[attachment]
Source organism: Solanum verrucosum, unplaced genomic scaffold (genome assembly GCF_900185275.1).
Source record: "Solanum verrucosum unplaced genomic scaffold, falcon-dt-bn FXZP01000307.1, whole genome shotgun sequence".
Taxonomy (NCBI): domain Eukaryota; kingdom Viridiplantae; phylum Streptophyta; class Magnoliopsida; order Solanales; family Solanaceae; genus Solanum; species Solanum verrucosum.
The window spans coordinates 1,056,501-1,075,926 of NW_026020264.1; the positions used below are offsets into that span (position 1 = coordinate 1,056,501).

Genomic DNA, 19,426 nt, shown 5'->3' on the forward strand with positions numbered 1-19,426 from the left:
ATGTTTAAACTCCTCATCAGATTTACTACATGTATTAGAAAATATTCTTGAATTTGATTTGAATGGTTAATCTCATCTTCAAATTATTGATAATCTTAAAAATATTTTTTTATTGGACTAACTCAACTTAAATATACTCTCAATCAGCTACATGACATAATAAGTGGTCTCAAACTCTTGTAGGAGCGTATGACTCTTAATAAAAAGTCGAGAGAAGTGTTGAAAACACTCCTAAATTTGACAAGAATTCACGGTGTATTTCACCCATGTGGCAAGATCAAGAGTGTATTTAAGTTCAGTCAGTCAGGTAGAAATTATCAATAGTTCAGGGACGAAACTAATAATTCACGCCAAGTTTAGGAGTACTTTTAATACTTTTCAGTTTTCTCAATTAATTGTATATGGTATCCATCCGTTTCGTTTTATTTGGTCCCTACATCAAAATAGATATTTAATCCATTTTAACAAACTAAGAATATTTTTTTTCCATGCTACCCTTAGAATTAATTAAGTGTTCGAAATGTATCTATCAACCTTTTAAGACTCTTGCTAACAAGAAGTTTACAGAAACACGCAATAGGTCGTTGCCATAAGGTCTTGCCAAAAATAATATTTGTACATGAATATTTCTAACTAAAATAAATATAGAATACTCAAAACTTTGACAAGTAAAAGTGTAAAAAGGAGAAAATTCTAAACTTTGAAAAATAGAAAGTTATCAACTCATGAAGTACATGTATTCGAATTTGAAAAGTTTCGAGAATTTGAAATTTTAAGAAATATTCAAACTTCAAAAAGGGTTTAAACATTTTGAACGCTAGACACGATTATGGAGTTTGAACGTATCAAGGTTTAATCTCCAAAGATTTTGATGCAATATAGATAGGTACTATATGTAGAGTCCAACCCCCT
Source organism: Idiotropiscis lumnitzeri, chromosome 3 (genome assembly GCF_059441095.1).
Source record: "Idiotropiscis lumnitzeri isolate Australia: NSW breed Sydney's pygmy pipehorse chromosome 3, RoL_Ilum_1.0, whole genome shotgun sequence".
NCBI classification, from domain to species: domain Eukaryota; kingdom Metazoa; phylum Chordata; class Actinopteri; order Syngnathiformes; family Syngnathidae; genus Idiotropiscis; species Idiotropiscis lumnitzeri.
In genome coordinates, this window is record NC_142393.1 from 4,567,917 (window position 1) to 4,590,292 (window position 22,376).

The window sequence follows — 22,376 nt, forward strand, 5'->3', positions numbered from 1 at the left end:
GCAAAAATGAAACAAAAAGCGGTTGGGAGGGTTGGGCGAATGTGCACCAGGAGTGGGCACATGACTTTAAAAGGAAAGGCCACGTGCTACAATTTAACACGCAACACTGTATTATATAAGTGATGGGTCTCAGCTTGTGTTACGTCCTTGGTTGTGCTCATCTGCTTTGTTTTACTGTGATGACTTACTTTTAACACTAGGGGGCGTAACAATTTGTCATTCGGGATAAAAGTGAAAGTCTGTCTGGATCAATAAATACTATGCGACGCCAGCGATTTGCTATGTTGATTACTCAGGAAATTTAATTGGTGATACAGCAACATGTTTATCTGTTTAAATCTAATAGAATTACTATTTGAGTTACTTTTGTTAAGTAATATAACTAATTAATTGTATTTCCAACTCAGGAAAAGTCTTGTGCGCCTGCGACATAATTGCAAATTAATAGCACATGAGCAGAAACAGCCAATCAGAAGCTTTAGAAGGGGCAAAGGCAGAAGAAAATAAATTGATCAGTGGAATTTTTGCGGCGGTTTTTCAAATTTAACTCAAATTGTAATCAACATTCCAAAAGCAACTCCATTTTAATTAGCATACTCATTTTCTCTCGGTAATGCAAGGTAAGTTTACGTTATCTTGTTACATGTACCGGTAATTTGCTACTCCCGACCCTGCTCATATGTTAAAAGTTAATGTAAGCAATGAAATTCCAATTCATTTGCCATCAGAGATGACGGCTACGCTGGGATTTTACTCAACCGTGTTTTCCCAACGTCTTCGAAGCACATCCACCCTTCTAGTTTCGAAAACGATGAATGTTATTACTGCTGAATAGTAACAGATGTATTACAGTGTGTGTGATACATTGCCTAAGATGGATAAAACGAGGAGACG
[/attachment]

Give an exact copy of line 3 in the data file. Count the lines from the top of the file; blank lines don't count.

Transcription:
Taxonomy (NCBI): domain Eukaryota; kingdom Viridiplantae; phylum Streptophyta; class Magnoliopsida; order Solanales; family Solanaceae; genus Solanum; species Solanum verrucosum.